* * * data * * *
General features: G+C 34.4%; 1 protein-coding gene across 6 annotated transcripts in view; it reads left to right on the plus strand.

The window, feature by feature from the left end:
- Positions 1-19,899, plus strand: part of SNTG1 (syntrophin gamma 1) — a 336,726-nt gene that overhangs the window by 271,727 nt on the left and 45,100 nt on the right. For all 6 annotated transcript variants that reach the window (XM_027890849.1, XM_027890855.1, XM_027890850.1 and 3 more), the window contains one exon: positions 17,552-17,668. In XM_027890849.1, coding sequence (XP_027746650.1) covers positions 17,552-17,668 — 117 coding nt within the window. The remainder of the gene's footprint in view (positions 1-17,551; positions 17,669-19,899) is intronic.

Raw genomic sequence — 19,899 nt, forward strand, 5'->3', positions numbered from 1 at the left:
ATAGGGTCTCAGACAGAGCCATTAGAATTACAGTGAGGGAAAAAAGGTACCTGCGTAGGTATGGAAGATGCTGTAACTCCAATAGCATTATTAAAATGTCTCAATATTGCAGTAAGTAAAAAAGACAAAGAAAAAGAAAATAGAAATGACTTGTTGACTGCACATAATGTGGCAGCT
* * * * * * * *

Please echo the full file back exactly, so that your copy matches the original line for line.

General features: G+C 34.4%; 1 protein-coding gene across 6 annotated transcripts in view; it reads left to right on the plus strand.

The window, feature by feature from the left end:
- Positions 1-19,899, plus strand: part of SNTG1 (syntrophin gamma 1) — a 336,726-nt gene that overhangs the window by 271,727 nt on the left and 45,100 nt on the right. For all 6 annotated transcript variants that reach the window (XM_027890849.1, XM_027890855.1, XM_027890850.1 and 3 more), the window contains one exon: positions 17,552-17,668. In XM_027890849.1, coding sequence (XP_027746650.1) covers positions 17,552-17,668 — 117 coding nt within the window. The remainder of the gene's footprint in view (positions 1-17,551; positions 17,669-19,899) is intronic.

Raw genomic sequence — 19,899 nt, forward strand, 5'->3', positions numbered from 1 at the left:
ATAGGGTCTCAGACAGAGCCATTAGAATTACAGTGAGGGAAAAAAGGTACCTGCGTAGGTATGGAAGATGCTGTAACTCCAATAGCATTATTAAAATGTCTCAATATTGCAGTAAGTAAAAAAGACAAAGAAAAAGAAAATAGAAATGACTTGTTGACTGCACATAATGTGGCAGCT